U.S. to Kick Pandemic by September, Leading Stocks Higher: Analyst

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  • Fundstrat’s Tom Lee thinks the United States will soon become one of the world’s safest countries for Covid-19.
  • Declining infections feed the ‘keep buying stocks’ narrative following the Fed’s unprecedented liquidity operation.
  • Peter Schiff warns that Main Street’s misery is Wall Street’s gain.

The stock market’s return to record highs is only just getting started, according to one strategist who called the market comeback following the “great liquidity crisis” of March.

Tom Lee of Fundstrat Global Advisors thinks Covid-19 cases have not only peaked in America, but the country will become “one of the safest places in the world” in just a few weeks.

Stocks Are Going Higher Because Virus Infections Are Plummeting: Lee

Covid-19 cases in the United States are dropping almost as quickly as they spiked in June and July. Fundstrat’s Tom Lee says this is a recipe for further gains in the stock market as investors anticipate the return to normalcy.

The United States added just over 36,000 new Covid-19 cases on Sunday, according to Johns Hopkins University. Virus cases have remained below 50,000 for the past ten days.

The United States has recorded more than 5.7 million Covid-19 infections, but the worst may have passed, according to Johns Hopkins data. | Chart: Johns Hopkins University

According to Lee, new cases have been falling by 7,500 to 10,000 on a seven-day basis. If the trend continues, daily infections in the U.S. will fall below 10,000 by early September.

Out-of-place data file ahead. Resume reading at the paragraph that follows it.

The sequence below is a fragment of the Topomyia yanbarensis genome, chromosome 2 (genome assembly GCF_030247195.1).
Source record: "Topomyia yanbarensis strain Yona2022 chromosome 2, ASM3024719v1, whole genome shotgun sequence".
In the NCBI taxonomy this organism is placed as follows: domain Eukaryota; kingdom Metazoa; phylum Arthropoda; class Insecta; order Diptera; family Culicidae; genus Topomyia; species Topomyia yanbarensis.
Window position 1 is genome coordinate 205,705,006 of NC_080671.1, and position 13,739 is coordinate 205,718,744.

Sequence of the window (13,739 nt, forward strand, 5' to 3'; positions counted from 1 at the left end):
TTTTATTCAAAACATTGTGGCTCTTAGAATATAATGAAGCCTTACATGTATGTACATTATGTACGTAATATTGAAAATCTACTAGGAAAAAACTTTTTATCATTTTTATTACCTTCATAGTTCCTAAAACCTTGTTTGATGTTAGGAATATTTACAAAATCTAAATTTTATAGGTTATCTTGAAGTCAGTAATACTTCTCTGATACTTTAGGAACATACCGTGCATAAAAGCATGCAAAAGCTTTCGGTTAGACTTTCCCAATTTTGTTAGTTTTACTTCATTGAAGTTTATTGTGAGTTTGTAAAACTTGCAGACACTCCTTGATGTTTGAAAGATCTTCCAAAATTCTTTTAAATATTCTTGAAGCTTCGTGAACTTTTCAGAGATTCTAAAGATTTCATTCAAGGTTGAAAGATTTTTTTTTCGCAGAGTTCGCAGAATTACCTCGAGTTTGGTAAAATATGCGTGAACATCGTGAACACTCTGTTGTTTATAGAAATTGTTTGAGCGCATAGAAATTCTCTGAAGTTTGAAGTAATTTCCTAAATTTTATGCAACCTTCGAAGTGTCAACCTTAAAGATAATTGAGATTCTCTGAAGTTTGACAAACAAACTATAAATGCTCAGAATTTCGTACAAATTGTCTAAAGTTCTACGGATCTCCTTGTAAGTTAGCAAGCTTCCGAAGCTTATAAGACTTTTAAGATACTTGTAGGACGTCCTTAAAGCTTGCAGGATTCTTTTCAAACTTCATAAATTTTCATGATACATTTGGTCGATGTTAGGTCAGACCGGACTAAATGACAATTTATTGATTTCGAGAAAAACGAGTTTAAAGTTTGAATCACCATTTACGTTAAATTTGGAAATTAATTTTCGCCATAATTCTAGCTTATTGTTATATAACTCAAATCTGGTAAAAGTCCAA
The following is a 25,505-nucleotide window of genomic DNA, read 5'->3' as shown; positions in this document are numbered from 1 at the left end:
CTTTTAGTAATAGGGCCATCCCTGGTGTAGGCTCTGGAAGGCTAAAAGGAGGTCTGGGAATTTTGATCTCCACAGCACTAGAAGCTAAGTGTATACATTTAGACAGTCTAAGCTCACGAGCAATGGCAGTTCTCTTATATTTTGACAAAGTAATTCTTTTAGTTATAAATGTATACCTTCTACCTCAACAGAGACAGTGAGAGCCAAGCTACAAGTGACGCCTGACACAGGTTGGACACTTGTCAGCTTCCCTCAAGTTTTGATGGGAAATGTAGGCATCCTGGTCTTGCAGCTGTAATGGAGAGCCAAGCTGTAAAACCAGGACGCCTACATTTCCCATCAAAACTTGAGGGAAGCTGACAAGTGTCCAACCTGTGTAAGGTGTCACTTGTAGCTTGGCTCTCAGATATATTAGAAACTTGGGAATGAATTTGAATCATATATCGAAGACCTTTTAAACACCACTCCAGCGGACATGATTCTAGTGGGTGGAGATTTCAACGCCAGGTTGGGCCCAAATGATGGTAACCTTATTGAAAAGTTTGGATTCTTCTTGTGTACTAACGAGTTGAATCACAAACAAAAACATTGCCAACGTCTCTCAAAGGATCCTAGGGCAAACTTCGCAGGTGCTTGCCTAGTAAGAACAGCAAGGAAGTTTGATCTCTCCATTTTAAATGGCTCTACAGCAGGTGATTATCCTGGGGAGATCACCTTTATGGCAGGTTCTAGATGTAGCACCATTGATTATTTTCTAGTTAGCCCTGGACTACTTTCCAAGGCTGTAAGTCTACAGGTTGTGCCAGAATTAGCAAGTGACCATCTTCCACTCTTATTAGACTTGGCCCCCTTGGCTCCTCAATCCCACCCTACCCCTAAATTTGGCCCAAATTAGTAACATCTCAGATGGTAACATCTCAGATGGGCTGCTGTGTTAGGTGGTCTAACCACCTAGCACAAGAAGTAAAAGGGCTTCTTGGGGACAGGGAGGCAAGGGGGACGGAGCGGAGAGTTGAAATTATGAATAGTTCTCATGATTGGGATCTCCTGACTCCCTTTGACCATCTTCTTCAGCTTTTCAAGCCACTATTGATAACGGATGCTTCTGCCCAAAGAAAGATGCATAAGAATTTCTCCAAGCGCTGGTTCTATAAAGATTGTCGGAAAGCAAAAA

In a note to clients, Lee wrote (as per CNBC):

The U.S. is soon becoming one of the safest places in the world… And if this is true, capital will also want to seek the U.S. [which means] stocks rise further.

Lee says “epicenter stocks,” a group of companies most heavily impacted by the pandemic, will fuel the next leg of the rally. Watch below for more.

Lee’s Outlook Favorable for Trump Re-Election

If Lee’s forecast turns out to be accurate, President Trump has a good chance of getting reelected in November. That’s because the stock market’s performance ahead of the election is an excellent indicator of the outcome.

The performance of the S&P 500 in the 90 days before the election has predicted 87% of outcomes since 1928 and 100% since 1984, according to Dan Clifton of Strategas Research Partners.

Democratic candidate Joe Biden still leads Donald Trump in every major poll, although the average spread has narrowed to just 7.6 points. Biden’s lead is as big as 10 points in the CBS News, ABC/WP, and Monmouth polls. The edge is as narrow as 4 points in the Rasmussen and CNN polls.

Fed-Fueled Rally Is Bad for the Economy

Stocks are rising at a time of record declines in GDP, employment, consumption, and productivity. Although most indicators have rebounded in recent months, the stock market’s gains obfuscate our perception of the real economy.

As Peter Schiff warns, there are plenty of reasons to believe that the economy is going to struggle for years. Rising mortgage delinquencies, a surge in bankruptcies and missed rent payments, and the growth of zombie companies point to a “tsunami of defaults” soon.

Although central-bank stimulus helps Wall Street, it does nothing for Main Street. Shiff argues that Federal Reserve policy is incapable of supporting the real economy. Watch the video for more.

The only thing they can stimulate is the level of the stock market. Because what happens is the stimulus is just printing money. It’s just artificially low interest rates. That doesn’t do anything for the real economy, but it works magic on Wall Street. That’s what pushes up stock prices. So, the only thing they can stimulate is the stock market. That’s why the stimulus comes into action when the stock market is going down.

So, while Lee’s forecast may pan out, the structural imbalances in the U.S. economy have worsened post-coronavirus. Boosting the stock market in times like these is good for policymakers because it makes them look good. In the long run, these policies lead to inflation, asset bubbles, and inevitable collapse.

Disclaimer: The opinions expressed in this article do not necessarily reflect the views of CCN.com.